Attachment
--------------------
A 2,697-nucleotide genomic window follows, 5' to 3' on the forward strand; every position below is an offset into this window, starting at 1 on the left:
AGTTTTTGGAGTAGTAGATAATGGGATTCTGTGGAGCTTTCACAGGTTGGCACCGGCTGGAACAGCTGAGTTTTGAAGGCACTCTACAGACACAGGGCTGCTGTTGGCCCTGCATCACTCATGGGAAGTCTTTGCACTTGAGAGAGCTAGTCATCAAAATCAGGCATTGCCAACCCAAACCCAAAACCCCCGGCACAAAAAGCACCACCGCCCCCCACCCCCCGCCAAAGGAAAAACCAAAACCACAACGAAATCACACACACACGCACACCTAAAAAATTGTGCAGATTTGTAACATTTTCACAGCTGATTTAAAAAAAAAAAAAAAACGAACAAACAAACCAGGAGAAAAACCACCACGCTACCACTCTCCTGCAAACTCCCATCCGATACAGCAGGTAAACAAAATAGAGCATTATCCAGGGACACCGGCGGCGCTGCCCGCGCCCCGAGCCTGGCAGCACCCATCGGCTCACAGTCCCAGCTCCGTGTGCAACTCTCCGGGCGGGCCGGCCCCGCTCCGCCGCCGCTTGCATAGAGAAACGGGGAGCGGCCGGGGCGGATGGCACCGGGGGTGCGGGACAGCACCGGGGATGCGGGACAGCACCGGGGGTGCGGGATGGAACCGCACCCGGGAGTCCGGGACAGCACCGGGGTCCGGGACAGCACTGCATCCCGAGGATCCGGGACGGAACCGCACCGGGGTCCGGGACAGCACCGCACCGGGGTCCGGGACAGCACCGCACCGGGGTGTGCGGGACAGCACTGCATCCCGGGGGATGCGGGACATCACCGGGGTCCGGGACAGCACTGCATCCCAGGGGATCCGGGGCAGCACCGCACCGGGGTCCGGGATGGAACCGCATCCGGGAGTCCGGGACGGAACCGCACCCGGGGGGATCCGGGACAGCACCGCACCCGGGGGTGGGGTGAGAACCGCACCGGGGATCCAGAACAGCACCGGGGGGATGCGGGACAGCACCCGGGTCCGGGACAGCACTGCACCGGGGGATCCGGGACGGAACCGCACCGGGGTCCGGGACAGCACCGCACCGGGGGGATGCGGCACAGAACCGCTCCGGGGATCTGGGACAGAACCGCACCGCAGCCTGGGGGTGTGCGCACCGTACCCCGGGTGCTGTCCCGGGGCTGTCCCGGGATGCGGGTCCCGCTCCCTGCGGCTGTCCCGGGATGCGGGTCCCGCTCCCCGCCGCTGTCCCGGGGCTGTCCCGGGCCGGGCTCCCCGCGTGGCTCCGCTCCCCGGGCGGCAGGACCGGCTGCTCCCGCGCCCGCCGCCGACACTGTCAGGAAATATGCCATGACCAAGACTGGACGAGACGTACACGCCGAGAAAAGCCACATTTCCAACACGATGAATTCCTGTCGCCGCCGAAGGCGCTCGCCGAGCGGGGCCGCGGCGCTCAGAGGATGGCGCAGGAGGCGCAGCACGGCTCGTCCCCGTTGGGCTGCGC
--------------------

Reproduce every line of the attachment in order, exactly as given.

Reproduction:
A 2,697-nucleotide genomic window follows, 5' to 3' on the forward strand; every position below is an offset into this window, starting at 1 on the left:
AGTTTTTGGAGTAGTAGATAATGGGATTCTGTGGAGCTTTCACAGGTTGGCACCGGCTGGAACAGCTGAGTTTTGAAGGCACTCTACAGACACAGGGCTGCTGTTGGCCCTGCATCACTCATGGGAAGTCTTTGCACTTGAGAGAGCTAGTCATCAAAATCAGGCATTGCCAACCCAAACCCAAAACCCCCGGCACAAAAAGCACCACCGCCCCCCACCCCCCGCCAAAGGAAAAACCAAAACCACAACGAAATCACACACACACGCACACCTAAAAAATTGTGCAGATTTGTAACATTTTCACAGCTGATTTAAAAAAAAAAAAAAAACGAACAAACAAACCAGGAGAAAAACCACCACGCTACCACTCTCCTGCAAACTCCCATCCGATACAGCAGGTAAACAAAATAGAGCATTATCCAGGGACACCGGCGGCGCTGCCCGCGCCCCGAGCCTGGCAGCACCCATCGGCTCACAGTCCCAGCTCCGTGTGCAACTCTCCGGGCGGGCCGGCCCCGCTCCGCCGCCGCTTGCATAGAGAAACGGGGAGCGGCCGGGGCGGATGGCACCGGGGGTGCGGGACAGCACCGGGGATGCGGGACAGCACCGGGGGTGCGGGATGGAACCGCACCCGGGAGTCCGGGACAGCACCGGGGTCCGGGACAGCACTGCATCCCGAGGATCCGGGACGGAACCGCACCGGGGTCCGGGACAGCACCGCACCGGGGTCCGGGACAGCACCGCACCGGGGTGTGCGGGACAGCACTGCATCCCGGGGGATGCGGGACATCACCGGGGTCCGGGACAGCACTGCATCCCAGGGGATCCGGGGCAGCACCGCACCGGGGTCCGGGATGGAACCGCATCCGGGAGTCCGGGACGGAACCGCACCCGGGGGGATCCGGGACAGCACCGCACCCGGGGGTGGGGTGAGAACCGCACCGGGGATCCAGAACAGCACCGGGGGGATGCGGGACAGCACCCGGGTCCGGGACAGCACTGCACCGGGGGATCCGGGACGGAACCGCACCGGGGTCCGGGACAGCACCGCACCGGGGGGATGCGGCACAGAACCGCTCCGGGGATCTGGGACAGAACCGCACCGCAGCCTGGGGGTGTGCGCACCGTACCCCGGGTGCTGTCCCGGGGCTGTCCCGGGATGCGGGTCCCGCTCCCTGCGGCTGTCCCGGGATGCGGGTCCCGCTCCCCGCCGCTGTCCCGGGGCTGTCCCGGGCCGGGCTCCCCGCGTGGCTCCGCTCCCCGGGCGGCAGGACCGGCTGCTCCCGCGCCCGCCGCCGACACTGTCAGGAAATATGCCATGACCAAGACTGGACGAGACGTACACGCCGAGAAAAGCCACATTTCCAACACGATGAATTCCTGTCGCCGCCGAAGGCGCTCGCCGAGCGGGGCCGCGGCGCTCAGAGGATGGCGCAGGAGGCGCAGCACGGCTCGTCCCCGTTGGGCTGCGC